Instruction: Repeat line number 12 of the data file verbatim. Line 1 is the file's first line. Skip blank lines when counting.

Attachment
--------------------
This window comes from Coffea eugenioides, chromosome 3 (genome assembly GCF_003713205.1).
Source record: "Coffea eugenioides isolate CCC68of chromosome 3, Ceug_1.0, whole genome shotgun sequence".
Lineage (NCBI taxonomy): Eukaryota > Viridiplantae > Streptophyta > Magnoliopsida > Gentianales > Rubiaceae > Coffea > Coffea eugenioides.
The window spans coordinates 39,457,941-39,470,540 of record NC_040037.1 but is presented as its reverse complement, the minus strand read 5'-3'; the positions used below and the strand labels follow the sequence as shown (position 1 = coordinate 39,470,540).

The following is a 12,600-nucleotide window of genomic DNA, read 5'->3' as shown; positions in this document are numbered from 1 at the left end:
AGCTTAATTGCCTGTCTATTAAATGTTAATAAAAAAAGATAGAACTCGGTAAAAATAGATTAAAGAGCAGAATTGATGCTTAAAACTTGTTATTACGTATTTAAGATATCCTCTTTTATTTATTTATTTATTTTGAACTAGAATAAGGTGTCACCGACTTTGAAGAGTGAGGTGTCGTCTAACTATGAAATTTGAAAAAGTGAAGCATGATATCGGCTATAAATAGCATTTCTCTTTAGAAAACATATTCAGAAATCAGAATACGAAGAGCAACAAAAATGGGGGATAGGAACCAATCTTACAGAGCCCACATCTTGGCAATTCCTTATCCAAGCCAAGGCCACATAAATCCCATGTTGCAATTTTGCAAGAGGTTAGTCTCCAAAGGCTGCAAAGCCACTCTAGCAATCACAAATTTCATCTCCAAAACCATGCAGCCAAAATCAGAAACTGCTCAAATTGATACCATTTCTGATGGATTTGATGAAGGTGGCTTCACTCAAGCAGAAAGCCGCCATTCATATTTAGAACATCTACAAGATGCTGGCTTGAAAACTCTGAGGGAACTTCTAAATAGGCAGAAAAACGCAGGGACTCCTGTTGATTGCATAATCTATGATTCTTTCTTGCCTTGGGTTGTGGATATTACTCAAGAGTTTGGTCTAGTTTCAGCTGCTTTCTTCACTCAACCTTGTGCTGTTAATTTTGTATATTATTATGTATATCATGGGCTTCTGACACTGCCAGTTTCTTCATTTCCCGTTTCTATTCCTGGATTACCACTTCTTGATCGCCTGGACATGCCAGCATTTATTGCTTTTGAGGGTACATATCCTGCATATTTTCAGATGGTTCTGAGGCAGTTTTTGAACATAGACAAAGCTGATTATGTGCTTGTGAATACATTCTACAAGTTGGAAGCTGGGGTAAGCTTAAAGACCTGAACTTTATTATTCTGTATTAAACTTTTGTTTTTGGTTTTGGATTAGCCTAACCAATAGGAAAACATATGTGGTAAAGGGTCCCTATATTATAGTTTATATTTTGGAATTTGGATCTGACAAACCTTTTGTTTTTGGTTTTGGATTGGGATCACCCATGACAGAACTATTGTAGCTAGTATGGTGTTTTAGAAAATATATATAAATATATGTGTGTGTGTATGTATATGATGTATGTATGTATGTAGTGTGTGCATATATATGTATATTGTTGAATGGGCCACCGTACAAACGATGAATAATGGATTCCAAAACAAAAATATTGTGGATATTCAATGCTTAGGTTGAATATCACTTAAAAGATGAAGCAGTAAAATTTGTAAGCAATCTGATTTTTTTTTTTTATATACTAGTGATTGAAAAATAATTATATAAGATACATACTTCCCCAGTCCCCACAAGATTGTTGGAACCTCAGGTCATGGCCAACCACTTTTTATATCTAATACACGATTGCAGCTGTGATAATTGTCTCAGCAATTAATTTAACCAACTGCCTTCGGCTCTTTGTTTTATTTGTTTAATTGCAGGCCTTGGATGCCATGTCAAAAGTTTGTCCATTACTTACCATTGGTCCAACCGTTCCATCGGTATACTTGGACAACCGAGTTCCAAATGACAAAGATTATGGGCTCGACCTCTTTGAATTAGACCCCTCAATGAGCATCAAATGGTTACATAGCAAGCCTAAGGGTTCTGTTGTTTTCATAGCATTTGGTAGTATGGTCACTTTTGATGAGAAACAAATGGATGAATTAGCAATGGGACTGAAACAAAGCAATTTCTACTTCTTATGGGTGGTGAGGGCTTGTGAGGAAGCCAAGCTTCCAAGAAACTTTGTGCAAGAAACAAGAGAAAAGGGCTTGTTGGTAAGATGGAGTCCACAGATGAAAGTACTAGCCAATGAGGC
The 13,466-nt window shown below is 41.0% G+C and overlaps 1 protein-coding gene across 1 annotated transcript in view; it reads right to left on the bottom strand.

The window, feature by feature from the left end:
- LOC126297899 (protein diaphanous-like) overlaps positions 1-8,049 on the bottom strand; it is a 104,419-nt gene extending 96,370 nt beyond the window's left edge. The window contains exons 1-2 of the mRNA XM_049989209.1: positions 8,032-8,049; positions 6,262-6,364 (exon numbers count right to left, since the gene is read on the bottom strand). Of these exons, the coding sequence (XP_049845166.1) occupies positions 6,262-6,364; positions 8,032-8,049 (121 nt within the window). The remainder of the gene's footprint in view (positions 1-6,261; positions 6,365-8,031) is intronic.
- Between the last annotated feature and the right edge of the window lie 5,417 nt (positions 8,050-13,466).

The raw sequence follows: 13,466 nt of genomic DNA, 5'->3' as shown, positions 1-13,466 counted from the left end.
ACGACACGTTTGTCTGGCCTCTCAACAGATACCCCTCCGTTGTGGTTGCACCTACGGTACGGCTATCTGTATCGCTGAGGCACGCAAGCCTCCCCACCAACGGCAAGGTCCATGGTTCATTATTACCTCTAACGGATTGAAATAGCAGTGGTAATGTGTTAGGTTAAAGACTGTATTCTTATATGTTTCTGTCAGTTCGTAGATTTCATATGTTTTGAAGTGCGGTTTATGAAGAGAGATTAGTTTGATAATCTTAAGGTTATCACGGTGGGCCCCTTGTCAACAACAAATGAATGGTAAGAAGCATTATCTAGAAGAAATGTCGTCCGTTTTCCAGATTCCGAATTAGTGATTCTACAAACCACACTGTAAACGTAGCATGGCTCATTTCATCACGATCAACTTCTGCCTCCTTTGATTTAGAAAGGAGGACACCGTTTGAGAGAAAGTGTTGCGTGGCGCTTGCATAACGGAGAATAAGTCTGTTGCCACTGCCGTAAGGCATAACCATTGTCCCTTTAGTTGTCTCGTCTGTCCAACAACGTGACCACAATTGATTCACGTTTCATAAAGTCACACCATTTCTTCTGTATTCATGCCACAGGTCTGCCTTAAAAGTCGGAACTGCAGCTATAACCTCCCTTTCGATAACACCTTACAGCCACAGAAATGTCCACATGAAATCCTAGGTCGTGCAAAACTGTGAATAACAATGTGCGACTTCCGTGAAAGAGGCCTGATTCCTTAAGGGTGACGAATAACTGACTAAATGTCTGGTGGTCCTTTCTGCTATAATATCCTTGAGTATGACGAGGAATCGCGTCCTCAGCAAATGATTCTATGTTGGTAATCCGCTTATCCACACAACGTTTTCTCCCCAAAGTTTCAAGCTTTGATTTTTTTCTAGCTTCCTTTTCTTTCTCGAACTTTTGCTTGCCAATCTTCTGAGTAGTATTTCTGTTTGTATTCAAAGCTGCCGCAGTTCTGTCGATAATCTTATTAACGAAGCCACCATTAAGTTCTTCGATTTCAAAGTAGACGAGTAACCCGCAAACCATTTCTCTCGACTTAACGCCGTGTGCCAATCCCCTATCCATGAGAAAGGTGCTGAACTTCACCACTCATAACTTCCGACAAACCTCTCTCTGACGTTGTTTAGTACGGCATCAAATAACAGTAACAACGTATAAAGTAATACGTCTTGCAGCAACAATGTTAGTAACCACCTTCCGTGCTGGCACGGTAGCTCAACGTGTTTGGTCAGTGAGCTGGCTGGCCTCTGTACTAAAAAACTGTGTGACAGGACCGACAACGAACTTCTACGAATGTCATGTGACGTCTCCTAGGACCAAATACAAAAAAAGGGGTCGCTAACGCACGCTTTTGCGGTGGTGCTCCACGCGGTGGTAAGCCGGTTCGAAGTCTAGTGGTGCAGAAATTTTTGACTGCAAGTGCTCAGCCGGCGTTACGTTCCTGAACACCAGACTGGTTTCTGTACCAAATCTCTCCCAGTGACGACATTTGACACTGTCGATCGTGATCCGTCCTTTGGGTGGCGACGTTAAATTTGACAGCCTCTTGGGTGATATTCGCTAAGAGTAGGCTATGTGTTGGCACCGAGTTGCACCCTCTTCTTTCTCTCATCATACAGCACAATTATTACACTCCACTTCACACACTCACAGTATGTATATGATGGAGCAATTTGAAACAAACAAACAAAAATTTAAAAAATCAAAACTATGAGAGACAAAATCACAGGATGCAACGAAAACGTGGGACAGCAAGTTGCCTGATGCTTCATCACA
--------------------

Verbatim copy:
ACGACACGTTTGTCTGGCCTCTCAACAGATACCCCTCCGTTGTGGTTGCACCTACGGTACGGCTATCTGTATCGCTGAGGCACGCAAGCCTCCCCACCAACGGCAAGGTCCATGGTTCATTATTACCTCTAACGGATTGAAATAGCAGTGGTAATGTGTTAGGTTAAAGACTGTATTCTTATATGTTTCTGTCAGTTCGTAGATTTCATATGTTTTGAAGTGCGGTTTATGAAGAGAGATTAGTTTGATAATCTTAAGGTTATCACGGTGGGCCCCTTGTCAACAACAAATGAATGGTAAGAAGCATTATCTAGAAGAAATGTCGTCCGTTTTCCAGATTCCGAATTAGTGATTCTACAAACCACACTGTAAACGTAGCATGGCTCATTTCATCACGATCAACTTCTGCCTCCTTTGATTTAGAAAGGAGGACACCGTTTGAGAGAAAGTGTTGCGTGGCGCTTGCATAACGGAGAATAAGTCTGTTGCCACTGCCGTAAGGCATAACCATTGTCCCTTTAGTTGTCTCGTCTGTCCAACAACGTGACCACAATTGATTCACGTTTCATAAAGTCACACCATTTCTTCTGTATTCATGCCACAGGTCTGCCTTAAAAGTCGGAACTGCAGCTATAACCTCCCTTTCGATAACACCTTACAGCCACAGAAATGTCCACATGAAATCCTAGGTCGTGCAAAACTGTGAATAACAATGTGCGACTTCCGTGAAAGAGGCCTGATTCCTTAAGGGTGACGAATAACTGACTAAATGTCTGGTGGTCCTTTCTGCTATAATATCCTTGAGTATGACGAGGAATCGCGTCCTCAGCAAATGATTCTATGTTGGTAATCCGCTTATCCACACAACGTTTTCTCCCCAAAGTTTCAAGCTTTGATTTTTTTCTAGCTTCCTTTTCTTTCTCGAACTTTTGCTTGCCAATCTTCTGAGTAGTATTTCTGTTTGTATTCAAAGCTGCCGCAGTTCTGTCGATAATCTTATTAACGAAGCCACCATTAAGTTCTTCGATTTCAAAGTAGACGAGTAACCCGCAAACCATTTCTCTCGACTTAACGCCGTGTGCCAATCCCCTATCCATGAGAAAGGTGCTGAACTTCACCACTCATAACTTCCGACAAACCTCTCTCTGACGTTGTTTAGTACGGCATCAAATAACAGTAACAACGTATAAAGTAATACGTCTTGCAGCAACAATGTTAGTAACCACCTTCCGTGCTGGCACGGTAGCTCAACGTGTTTGGTCAGTGAGCTGGCTGGCCTCTGTACTAAAAAACTGTGTGACAGGACCGACAACGAACTTCTACGAATGTCATGTGACGTCTCCTAGGACCAAATACAAAAAAAGGGGTCGCTAACGCACGCTTTTGCGGTGGTGCTCCACGCGGTGGTAAGCCGGTTCGAAGTCTAGTGGTGCAGAAATTTTTGACTGCAAGTGCTCAGCCGGCGTTACGTTCCTGAACACCAGACTGGTTTCTGTACCAAATCTCTCCCAGTGACGACATTTGACACTGTCGATCGTGATCCGTCCTTTGGGTGGCGACGTTAAATTTGACAGCCTCTTGGGTGATATTCGCTAAGAGTAGGCTATGTGTTGGCACCGAGTTGCACCCTCTTCTTTCTCTCATCATACAGCACAATTATTACACTCCACTTCACACACTCACAGTATGTATATGATGGAGCAATTTGAAACAAACAAACAAAAATTTAAAAAATCAAAACTATGAGAGACAAAATCACAGGATGCAACGAAAACGTGGGACAGCAAGTTGCCTGATGCTTCATCACA